Austrian steelmaker Voestalpine tones down expectations after quarterly loss
CEO at the specialty steelmaker does not expect a major downturn in the steel sector but expects Brexit and slower demand from China to slow growth
Vienna — Specialty steelmaker Voestalpine expects further downward pressure on earnings from a slowing European economy, it says after a swing to a quarterly loss knocked 5% off its share price.
The European steel sector is navigating choppy waters as the car industry, one of its main customers, is slowing and pressure on oil prices has dampened demand from the oil equipment industry.
Voestalpine issued its second profit warning in four months in January and its statement on Thursday sent its shares down as much as 5.6%.
Finnish stainless steel maker Outokumpu and German steelmaker Salzgitter also warned of weaker profits.
Voestalpine, whose share price fell by nearly half last year, reported a net loss of €40.5m for the October-December quarter. That compared to a net profit of €167m in the same period a year earlier.
Besides overall weak sentiment, slower demand from the automotive industry, stand-stills at its plant in Texas, operating problems in another US plant and provisions for a German cartel investigation added to its problems, the Austrian group said.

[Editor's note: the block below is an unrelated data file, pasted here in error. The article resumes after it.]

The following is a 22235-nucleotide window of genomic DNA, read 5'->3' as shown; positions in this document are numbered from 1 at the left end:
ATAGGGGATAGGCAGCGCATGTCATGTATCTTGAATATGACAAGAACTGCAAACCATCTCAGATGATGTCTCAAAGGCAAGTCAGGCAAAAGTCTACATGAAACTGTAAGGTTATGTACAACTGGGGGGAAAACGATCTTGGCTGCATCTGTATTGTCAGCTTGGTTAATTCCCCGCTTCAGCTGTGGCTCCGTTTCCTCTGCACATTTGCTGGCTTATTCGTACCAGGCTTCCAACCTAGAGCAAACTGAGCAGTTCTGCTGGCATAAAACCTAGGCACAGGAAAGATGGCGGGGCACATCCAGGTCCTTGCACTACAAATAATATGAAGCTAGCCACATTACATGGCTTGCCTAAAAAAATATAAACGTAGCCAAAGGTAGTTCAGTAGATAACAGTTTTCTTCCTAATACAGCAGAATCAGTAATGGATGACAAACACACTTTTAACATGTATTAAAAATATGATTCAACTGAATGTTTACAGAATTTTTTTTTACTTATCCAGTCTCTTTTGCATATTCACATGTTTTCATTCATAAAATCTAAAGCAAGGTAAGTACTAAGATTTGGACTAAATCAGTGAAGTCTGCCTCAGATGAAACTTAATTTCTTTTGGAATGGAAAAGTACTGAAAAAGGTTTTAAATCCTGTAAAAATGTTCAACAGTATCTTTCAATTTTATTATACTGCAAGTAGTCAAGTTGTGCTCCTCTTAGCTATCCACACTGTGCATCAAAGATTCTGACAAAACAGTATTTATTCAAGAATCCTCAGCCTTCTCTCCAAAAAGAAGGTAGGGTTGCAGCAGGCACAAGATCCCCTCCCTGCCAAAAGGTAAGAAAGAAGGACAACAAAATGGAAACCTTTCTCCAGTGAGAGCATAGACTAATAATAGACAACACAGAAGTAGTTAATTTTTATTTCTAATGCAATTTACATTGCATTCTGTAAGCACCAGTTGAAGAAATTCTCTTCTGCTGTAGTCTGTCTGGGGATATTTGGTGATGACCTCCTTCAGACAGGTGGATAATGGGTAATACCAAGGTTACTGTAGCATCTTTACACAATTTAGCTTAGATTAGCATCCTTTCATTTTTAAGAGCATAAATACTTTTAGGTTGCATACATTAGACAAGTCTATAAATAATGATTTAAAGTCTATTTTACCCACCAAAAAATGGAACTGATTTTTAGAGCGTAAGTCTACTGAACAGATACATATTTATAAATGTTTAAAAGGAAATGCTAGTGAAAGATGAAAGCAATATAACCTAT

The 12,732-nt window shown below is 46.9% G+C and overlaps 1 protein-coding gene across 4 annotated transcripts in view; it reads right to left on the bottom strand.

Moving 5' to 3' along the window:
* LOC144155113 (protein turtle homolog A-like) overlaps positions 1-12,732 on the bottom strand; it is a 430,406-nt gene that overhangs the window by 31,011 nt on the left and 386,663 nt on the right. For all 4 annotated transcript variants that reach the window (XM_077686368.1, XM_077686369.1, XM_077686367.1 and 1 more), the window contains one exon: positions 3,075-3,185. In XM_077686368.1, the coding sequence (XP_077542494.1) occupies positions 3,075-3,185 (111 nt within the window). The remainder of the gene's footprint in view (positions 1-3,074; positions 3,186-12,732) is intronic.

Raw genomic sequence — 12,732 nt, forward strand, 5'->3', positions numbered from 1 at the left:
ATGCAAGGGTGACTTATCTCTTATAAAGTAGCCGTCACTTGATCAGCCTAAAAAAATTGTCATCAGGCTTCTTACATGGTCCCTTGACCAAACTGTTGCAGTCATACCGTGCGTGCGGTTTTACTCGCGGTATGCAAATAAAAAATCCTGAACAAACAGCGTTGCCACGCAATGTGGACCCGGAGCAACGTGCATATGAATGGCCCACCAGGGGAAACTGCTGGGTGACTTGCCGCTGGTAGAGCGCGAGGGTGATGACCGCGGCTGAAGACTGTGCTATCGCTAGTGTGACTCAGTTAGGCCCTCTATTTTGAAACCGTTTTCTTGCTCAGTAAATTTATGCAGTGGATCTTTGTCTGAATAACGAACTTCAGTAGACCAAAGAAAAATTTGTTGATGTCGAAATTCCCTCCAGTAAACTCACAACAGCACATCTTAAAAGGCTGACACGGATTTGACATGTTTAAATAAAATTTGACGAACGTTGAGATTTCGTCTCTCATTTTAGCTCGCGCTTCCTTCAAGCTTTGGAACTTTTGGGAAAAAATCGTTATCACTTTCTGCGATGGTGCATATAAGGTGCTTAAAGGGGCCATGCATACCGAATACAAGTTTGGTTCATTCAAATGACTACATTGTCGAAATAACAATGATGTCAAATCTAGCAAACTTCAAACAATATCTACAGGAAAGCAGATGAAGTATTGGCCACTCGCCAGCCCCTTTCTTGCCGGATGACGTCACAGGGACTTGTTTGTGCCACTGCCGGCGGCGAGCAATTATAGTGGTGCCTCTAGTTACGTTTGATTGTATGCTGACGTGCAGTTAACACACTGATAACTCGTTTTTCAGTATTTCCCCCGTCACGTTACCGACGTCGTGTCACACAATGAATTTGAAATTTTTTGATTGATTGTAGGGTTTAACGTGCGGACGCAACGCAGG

CEO Wolfgang Eder, who bows out in July after 15 years in charge, sees Britain’s still unclear divorce procedure from the EU and the trade dispute between the US and China holding back growth. He said he does not expect a major downturn in the steel sector but more pressure on prices, largely due to weakening demand in China.
“We will see more pressure again from imports ... from other countries into Europe,” he said on a media call, urging politicians not to intensify protectionist measures as this would worsen the situation.
The US imposed tariffs of 25% on steel imports from the EU, Canada and Mexico in June. In response, the EU decided to impose limits on steel coming into the bloc.
However, Eder said Voestalpine’s dividend for the current business year will not fall significantly from last year’s €1.40 per share.
He said he expects the German cartel office to take its next steps regarding a 2017 probe into alleged agreements relating to heavy plate in the first half 2019. Eder declined to say what Voestalpine’s provision for this was.
Difficulties with a new assembly line for automotive components at a plant in Cartersville, in the US state of Georgia, have been brought under control and all negative effects for the financial year have been booked, Eder said. Production at the group’s Texas plant had been stabilised.
Voestalpine’s shares were down 5.5% at €25.73 in morning trade.